During my first moments of consciousness this morning a thought entered my head unbidden, that "overround is the bookie's means of hiding behind imperfect probability assessments".
Side-stepping any discussion of quite why my brain would have spent any part of the night pondering this topic - I blame the inordinate amount of time I've been spending running simulation of the bookie v punter contest over on the Simulations blog - it's actually an accurate statement.
First, a little algebra.
- P to be the true probability of victory for a team
- B to be the probability assessment of the bookie for that same
- V to be the overround embedded in the bookie's prices for that team
From these, we can determine:
- The bookie's price for the team will be 1/(B x V).
- The expected return to a punter wagering on the team will be P x (1/(B x V) - 1) - (1-P), which reduces to P/(BxV) - 1.
- This expectation is positive if P/(BxV) > 1 or, rearranging, if P/B > V or, equivalently B < P/V.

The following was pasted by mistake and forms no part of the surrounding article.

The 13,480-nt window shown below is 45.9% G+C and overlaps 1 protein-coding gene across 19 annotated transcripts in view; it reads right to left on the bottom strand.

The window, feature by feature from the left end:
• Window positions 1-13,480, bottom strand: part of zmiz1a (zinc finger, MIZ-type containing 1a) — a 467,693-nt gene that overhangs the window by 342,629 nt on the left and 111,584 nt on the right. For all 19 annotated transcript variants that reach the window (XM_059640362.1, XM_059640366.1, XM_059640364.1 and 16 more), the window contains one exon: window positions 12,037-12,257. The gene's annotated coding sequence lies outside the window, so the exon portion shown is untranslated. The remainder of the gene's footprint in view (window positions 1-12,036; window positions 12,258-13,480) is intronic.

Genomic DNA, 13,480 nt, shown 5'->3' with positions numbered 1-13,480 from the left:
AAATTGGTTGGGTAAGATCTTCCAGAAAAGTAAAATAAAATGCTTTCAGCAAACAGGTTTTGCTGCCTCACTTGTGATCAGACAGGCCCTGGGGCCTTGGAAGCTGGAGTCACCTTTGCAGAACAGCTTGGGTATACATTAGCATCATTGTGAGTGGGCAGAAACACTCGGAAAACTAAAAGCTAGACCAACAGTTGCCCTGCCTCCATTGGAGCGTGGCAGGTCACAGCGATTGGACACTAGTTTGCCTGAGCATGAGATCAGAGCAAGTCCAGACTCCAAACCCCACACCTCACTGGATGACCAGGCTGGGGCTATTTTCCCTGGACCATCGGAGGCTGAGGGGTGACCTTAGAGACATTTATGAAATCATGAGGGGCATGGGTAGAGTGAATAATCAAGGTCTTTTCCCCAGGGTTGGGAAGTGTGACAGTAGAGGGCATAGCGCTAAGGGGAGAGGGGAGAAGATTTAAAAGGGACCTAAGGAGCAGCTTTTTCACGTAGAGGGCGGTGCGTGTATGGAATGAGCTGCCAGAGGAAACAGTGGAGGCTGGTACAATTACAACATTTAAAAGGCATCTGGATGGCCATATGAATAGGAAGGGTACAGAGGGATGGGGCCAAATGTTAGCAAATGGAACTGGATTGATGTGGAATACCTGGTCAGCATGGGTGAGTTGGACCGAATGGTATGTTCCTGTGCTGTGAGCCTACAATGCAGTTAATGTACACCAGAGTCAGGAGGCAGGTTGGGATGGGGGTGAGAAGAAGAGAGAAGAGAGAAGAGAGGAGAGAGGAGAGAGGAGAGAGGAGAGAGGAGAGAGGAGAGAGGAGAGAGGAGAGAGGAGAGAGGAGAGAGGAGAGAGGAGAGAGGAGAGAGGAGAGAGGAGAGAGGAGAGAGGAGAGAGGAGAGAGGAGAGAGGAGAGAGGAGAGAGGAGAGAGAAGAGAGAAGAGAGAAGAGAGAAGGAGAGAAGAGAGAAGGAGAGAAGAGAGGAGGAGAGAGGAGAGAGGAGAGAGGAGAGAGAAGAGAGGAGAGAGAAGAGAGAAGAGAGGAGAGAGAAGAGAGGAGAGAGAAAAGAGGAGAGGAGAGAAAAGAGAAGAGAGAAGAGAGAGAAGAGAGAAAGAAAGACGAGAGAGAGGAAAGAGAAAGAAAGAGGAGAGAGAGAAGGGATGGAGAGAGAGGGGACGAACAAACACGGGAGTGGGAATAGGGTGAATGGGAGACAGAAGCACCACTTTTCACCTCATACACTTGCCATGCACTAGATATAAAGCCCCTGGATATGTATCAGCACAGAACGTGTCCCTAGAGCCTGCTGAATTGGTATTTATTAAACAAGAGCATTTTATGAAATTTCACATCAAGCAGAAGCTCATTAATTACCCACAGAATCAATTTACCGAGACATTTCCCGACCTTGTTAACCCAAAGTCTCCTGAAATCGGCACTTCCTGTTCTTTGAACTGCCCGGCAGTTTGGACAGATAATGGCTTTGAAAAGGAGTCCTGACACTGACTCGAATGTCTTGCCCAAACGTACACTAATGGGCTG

So, the larger is V, the bookie's overround, the larger can be the difference between the bookie's assessment of a team's chances and the team's true probability.
The following table might help to make this more concrete:
The entries show the minimum assessment of a team's chances that a bookie might (erroneously) make and then use to set a price without (unwittingly) creating a wager with a positive expectation for a savvy punter.
So, for example, consider the row relating to an overround of 107% and assume that we're looking at a game where a team's true probability of victory was 75%. In this case, a bookie working with this size overround as protection would be safe from creating a bet with a positive expectation provided that his assessment of the team's chances was no lower than 70%. In other words, his assessment can be out by as much as 5% points and he can still expect to make a profit. (Of course, since his price on the team we're considering will be too high if his estimate of their chances is less than their actual probability, his price on the other team will be too low, assuming that the overround in its price is not significantly lower, so there'll not be a positive expectation on offer there.)
As a very approximate rule of thumb, for near even-money teams the bookie can afford to be out by 1% point in his probability assessments for every 2% point increase in overround. For near-certainties his probability assessments can afford to be out by 1% point for every 1% point increase in overround.